By Audrey Kapalamula:
A Malawi Police Service and Malawi Prison Service monitoring study which Malawi Human Rights Commission (MHRC) conducted in 2017 has revealed that there are still human rights violations in prisons and police cells of the country.
According to MHRC, the study was aimed at assessing the extent to which Malawi’s prisons have adhered to the court ruling delivered in the Gable Masangano case of 2007, which determined that conditions of prisons in Malawi are unconstitutional
The report, presented on Monday, showed that there is a lot to be done to improve conditions under which people are detained and the enjoyment of their rights as detained persons.
MHRC Director of Civil and Political Rights, Peter Chisi, said prison and police cells face challenges in terms of capacity, sanitation and nutrition.
“On sanitation, while others have registered some improvements, other prisons still have sanitation problems. Some prison cells do not have flashing toilets and some toilets are [located] outside the cells. We also found that some prisons do not have enough food supplies and some of them have issues to [do] capacity to prepare [for provision of improved services],” he saidAdvertisement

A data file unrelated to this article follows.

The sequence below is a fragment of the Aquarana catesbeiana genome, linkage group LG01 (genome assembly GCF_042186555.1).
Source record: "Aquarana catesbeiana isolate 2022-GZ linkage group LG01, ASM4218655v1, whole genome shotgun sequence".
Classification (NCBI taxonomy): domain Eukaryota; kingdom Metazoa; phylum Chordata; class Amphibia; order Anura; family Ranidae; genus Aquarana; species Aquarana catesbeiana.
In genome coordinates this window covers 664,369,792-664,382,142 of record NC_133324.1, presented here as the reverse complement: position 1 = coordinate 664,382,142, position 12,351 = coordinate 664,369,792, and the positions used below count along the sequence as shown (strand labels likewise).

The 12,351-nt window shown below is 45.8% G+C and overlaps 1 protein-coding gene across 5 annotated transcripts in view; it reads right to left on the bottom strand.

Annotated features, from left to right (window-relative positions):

On the issue of capacity, the findings show that prisons are operating at twice their capacity while police cells are overcrowded.
For instance, among major prisons in Malawi, Maula has a recommended capacity of 800 but, at the time of the monitoring exercise, had over 2,800 inmates while Zomba had over 2,200 against the capacity of 800.
It has attributed the development to slow trials of people on remand, incarceration of people convicted of petty offences, among other contributing factors.
Chisi said there is need to find ways of reducing the time people stay on remand as well as increase the capacity of prisons in the country.
A vibrant writer who gives a great insight on hot topics and issues